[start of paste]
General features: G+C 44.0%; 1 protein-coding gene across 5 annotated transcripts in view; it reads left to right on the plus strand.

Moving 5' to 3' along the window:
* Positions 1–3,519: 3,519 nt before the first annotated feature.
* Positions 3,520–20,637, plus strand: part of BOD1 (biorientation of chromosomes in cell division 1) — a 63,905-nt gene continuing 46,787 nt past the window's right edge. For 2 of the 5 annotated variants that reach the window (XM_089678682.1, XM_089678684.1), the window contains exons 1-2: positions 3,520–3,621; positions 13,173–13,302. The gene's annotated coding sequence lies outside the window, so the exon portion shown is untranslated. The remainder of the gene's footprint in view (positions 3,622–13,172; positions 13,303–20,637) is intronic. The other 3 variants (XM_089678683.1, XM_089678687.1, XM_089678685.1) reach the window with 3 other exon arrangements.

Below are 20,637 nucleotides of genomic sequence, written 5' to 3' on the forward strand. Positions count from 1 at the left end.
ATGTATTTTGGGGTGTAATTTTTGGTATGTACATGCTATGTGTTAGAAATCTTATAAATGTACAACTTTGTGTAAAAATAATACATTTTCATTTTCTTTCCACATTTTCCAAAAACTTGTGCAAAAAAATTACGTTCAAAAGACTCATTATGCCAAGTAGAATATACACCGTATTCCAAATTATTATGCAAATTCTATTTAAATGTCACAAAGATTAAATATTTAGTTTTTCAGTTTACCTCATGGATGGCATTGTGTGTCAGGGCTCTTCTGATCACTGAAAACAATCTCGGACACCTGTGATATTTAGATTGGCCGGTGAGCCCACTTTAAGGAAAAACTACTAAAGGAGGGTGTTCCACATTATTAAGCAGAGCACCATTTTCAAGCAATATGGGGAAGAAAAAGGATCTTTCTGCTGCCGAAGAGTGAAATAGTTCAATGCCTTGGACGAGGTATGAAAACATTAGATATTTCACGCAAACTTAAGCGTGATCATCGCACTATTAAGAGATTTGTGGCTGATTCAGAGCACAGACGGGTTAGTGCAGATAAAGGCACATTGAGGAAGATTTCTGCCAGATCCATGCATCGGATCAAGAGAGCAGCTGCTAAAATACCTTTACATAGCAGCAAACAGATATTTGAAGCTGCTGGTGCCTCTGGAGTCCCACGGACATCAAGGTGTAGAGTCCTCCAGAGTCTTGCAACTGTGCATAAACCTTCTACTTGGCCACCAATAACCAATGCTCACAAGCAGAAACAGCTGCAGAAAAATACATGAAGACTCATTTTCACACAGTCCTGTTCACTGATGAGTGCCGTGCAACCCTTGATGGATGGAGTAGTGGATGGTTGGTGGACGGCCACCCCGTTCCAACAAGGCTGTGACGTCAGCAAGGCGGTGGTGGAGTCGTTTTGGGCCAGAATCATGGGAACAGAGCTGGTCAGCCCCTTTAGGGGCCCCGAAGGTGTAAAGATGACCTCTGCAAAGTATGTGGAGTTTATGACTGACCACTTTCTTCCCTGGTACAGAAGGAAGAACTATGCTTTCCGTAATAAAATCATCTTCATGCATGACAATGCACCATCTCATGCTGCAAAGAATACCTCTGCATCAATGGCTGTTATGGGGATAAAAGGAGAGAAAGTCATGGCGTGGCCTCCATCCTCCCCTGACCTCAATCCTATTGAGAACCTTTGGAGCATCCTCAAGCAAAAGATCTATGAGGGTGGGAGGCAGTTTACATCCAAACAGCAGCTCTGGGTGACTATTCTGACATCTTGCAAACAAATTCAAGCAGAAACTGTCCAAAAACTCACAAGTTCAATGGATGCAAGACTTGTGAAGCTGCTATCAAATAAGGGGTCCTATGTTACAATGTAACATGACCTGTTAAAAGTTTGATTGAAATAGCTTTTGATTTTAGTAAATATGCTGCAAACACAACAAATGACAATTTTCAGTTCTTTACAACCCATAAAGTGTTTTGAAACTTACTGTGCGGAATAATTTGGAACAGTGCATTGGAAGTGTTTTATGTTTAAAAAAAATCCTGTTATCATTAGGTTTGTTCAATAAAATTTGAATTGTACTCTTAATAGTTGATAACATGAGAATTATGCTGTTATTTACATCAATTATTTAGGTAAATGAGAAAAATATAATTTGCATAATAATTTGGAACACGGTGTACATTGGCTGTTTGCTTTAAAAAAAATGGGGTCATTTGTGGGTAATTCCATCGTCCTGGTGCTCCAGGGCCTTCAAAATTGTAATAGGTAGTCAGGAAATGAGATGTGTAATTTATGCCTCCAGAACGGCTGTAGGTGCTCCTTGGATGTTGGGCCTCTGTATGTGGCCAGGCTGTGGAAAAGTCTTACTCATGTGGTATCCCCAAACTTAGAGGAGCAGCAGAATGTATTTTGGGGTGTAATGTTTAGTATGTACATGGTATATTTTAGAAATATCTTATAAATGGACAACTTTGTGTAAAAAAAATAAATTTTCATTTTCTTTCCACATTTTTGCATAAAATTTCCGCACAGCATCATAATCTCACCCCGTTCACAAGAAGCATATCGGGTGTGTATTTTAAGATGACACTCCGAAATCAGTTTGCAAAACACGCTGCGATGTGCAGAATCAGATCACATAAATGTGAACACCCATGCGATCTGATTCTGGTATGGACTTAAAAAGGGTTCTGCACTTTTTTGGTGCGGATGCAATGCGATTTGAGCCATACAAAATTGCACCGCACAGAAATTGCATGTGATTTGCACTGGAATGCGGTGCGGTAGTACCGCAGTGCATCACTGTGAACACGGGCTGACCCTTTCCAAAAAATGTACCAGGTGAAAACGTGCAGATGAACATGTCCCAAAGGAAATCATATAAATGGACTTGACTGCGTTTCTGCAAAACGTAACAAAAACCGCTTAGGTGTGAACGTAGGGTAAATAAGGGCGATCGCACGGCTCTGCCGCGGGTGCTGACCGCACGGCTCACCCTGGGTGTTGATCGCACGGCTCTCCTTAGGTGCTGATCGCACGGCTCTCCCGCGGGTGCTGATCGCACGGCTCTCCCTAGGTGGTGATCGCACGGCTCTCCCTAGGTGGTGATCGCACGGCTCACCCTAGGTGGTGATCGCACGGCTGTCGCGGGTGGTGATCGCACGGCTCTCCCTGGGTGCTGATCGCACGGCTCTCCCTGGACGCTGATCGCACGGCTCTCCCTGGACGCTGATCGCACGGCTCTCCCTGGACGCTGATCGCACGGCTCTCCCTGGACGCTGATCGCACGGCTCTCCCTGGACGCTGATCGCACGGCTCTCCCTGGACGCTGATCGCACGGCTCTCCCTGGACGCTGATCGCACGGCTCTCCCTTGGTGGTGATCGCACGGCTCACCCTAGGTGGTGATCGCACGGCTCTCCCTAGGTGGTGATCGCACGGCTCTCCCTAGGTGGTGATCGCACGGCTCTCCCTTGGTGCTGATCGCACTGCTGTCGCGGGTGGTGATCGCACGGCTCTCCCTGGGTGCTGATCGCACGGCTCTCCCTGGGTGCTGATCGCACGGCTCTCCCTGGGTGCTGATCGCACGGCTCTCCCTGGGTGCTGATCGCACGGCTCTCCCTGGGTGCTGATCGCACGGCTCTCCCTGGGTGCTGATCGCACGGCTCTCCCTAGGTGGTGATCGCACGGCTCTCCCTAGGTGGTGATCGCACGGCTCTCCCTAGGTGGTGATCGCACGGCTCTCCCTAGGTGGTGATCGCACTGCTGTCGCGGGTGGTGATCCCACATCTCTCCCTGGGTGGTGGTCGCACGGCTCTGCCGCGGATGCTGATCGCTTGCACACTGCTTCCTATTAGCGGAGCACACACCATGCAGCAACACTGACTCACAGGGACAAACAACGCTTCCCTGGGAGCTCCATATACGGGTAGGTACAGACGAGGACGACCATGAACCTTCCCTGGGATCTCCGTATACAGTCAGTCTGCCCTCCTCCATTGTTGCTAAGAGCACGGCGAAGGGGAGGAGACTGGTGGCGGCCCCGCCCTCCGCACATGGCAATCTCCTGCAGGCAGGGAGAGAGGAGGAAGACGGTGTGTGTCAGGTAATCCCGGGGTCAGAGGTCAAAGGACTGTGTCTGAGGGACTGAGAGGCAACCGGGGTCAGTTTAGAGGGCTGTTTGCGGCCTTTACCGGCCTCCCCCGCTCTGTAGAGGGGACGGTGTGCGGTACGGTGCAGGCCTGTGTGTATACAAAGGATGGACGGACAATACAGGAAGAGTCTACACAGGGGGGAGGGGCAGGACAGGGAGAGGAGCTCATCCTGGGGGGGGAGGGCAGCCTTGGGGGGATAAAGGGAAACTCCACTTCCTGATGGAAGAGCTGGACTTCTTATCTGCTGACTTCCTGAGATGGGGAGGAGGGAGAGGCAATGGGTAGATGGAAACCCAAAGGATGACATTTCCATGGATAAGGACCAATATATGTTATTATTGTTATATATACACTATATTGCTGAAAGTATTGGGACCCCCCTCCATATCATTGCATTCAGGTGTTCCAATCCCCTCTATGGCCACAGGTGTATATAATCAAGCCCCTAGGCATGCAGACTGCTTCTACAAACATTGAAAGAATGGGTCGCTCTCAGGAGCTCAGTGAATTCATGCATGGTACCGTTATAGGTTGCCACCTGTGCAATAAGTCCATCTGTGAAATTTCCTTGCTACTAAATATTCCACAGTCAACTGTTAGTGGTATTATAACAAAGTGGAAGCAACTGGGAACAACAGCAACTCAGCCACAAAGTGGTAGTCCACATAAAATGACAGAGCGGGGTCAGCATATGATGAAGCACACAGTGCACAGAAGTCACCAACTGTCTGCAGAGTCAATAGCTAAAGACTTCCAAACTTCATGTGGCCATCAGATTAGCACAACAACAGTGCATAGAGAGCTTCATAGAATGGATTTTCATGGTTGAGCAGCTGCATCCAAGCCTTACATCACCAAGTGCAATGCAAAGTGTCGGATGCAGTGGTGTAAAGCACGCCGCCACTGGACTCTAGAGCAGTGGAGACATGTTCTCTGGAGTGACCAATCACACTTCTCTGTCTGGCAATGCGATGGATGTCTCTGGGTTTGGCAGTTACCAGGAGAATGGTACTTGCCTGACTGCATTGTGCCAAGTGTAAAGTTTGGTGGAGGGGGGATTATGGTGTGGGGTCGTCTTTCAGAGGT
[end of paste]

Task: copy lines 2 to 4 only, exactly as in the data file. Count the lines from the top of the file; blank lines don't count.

Moving 5' to 3' along the window:
* Positions 1–3,519: 3,519 nt before the first annotated feature.
* Positions 3,520–20,637, plus strand: part of BOD1 (biorientation of chromosomes in cell division 1) — a 63,905-nt gene continuing 46,787 nt past the window's right edge. For 2 of the 5 annotated variants that reach the window (XM_089678682.1, XM_089678684.1), the window contains exons 1-2: positions 3,520–3,621; positions 13,173–13,302. The gene's annotated coding sequence lies outside the window, so the exon portion shown is untranslated. The remainder of the gene's footprint in view (positions 3,622–13,172; positions 13,303–20,637) is intronic. The other 3 variants (XM_089678683.1, XM_089678687.1, XM_089678685.1) reach the window with 3 other exon arrangements.